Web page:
Glenwood Arts council to present new free summer concerts
GLENWOOD SPRINGS – Summertime in Two Rivers Park will continue to be filled with music even after Summer of Jazz ends its 25-year run Wednesday, thanks to the Glenwood Springs Arts Council board, which voted Monday night to take over the Wednesday concert series beginning in 2011.
“This is something we’ve been planning since April, it just took us a while to get all our ducks in row,” said Christina Brusig, assistant program director at the Glenwood Springs Center for the Arts.
“Jazz has been such a staple in this community for years, and we were not going to let that tradition die,” she said. “Cheers to the Noones for 25 years of inspiration, and a toast to the Center for the Arts for allowing the tradition to live on.”
Bob and Mary Noone have been organizing the Glenwood Summer of Jazz series for the past 25 years, and announced at the beginning of this season that it would be their last.
While the new Center for the Arts series will continue to include jazz music, Brusig said the plan is to also include other genres, such as bluegrass, folk, reggae and country. In addition, they hope to attract more food and arts vendors to be on site during the concerts, she said.
“We will be using local, regional and statewide opening acts, paired with popular headliners that will be hand-picked by the talent committee,” Brusig said. “And the concerts will always be free.”
For now, the new series is being called “Music in the Park 2011,” although that could change as the arts council’s newly appointed music committee begins working on lining up talent, sponsors and potentially some other big-name partners, Center for the Arts Executive Director Gayle Mortell said.
“We have been talking to Jazz Aspen Snowmass and others, but are still in negotiations,” she said. “Collaborations always help a program become better.”
Among the partners so far is Glenwood Springs radio station KMTS. The arts council is also looking for a director to take over the new series.
“It’s a real natural thing for us to pick this up,” Mortell said. “We already do concerts in the winter, and we feel like we’re the best candidates to pick up and run with it.”
The first season of the new series will include six concerts beginning June 29 through Aug. 3, 2011. This season’s Summer of Jazz also included six shows, but that was scaled back from eight concerts in previous years due to financial constraints.
“Music in the mountains is practically synonymous with skiing in the mountains.” Mortell added. “Every community needs a gathering place to enjoy each other, applaud the talents of friends and neighbors, and be entertained.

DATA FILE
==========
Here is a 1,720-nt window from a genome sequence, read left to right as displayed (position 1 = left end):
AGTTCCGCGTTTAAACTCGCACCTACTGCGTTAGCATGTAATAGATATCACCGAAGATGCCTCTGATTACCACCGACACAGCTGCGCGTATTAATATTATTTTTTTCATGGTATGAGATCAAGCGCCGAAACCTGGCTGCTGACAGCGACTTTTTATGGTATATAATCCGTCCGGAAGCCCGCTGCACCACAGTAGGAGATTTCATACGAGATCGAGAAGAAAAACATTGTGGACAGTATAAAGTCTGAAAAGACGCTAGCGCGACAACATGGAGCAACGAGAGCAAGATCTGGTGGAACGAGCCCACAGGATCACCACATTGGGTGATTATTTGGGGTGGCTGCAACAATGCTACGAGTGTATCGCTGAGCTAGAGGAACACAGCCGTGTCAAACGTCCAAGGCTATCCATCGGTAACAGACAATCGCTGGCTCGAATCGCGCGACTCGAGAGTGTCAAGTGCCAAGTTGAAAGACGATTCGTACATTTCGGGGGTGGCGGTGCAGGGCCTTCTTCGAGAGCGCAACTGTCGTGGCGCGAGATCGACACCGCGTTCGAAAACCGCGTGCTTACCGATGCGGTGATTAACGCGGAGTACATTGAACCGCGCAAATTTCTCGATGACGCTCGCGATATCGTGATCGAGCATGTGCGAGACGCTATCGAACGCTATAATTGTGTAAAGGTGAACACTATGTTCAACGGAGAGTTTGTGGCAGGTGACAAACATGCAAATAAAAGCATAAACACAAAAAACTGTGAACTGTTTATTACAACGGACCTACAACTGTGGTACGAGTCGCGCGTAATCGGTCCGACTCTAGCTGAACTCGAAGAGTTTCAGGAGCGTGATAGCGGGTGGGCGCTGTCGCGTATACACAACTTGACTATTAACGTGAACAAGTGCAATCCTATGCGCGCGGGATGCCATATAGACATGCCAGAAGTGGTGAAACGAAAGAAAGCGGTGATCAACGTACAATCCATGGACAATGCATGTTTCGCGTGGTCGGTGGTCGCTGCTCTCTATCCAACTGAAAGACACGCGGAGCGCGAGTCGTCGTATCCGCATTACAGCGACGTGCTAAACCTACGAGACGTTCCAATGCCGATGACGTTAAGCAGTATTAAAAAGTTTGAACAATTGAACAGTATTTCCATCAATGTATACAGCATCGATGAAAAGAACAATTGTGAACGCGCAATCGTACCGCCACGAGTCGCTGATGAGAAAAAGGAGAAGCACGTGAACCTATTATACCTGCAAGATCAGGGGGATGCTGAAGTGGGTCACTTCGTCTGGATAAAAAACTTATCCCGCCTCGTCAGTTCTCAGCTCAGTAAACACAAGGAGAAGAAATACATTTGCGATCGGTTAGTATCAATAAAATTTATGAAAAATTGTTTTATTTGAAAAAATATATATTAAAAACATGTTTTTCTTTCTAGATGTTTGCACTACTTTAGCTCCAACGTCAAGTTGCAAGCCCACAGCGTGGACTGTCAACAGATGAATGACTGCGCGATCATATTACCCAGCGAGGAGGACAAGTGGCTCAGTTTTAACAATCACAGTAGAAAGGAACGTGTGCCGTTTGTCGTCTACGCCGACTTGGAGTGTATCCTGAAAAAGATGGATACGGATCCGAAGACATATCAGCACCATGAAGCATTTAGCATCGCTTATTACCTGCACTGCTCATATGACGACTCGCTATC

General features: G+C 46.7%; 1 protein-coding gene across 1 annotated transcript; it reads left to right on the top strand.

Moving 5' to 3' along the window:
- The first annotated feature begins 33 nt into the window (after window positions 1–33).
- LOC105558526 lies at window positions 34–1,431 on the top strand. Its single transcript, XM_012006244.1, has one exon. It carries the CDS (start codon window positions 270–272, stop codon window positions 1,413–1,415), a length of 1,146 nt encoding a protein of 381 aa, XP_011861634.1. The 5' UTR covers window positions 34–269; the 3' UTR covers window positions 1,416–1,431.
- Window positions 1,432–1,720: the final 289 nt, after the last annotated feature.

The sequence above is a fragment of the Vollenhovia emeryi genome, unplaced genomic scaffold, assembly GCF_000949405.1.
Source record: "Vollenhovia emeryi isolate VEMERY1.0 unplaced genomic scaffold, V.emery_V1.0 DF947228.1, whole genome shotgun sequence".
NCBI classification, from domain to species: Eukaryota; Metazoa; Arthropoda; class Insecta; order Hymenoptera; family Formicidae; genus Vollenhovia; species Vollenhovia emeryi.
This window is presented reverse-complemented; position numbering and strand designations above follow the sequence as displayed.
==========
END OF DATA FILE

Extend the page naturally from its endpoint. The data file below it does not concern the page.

“Two Rivers Park on Wednesday evenings is just such a place,” she said. “Bob and Mary Noone have given 25 years of tender loving care to the Summer of Jazz, and even though it won’t be the same, we will give this new series of music in the mountains the tradition of excellence the Glenwood Springs Center for the Arts has always provided.”
Mortell said there was little question about sticking with Wednesday nights for the new series.
“We wanted to continue that tradition, because people are used to going to the park on that night and make plans around it,” she said.
To find out more information about plans for the new series and to get involved as a sponsor or volunteer, call the Glenwood Springs Center for the Arts at (970) 945-2414.
Support Local Journalism
Support Local Journalism
Readers around Aspen and Snowmass Village make the Aspen Times’ work possible. Your financial contribution supports our efforts to deliver quality, locally relevant journalism.
Now more than ever, your support is critical to help us keep our community informed about the evolving coronavirus pandemic and the impact it is having locally. Every contribution, however large or small, will make a difference.
Each donation will be used exclusively for the development and creation of increased news coverage.
Start a dialogue, stay on topic and be civil.
If you don't follow the rules, your comment may be deleted.
User Legend: Moderator Trusted User
Determining where the fish are in the river can be a challenge in itself, but during runoff the predictability factor tilts in your favor.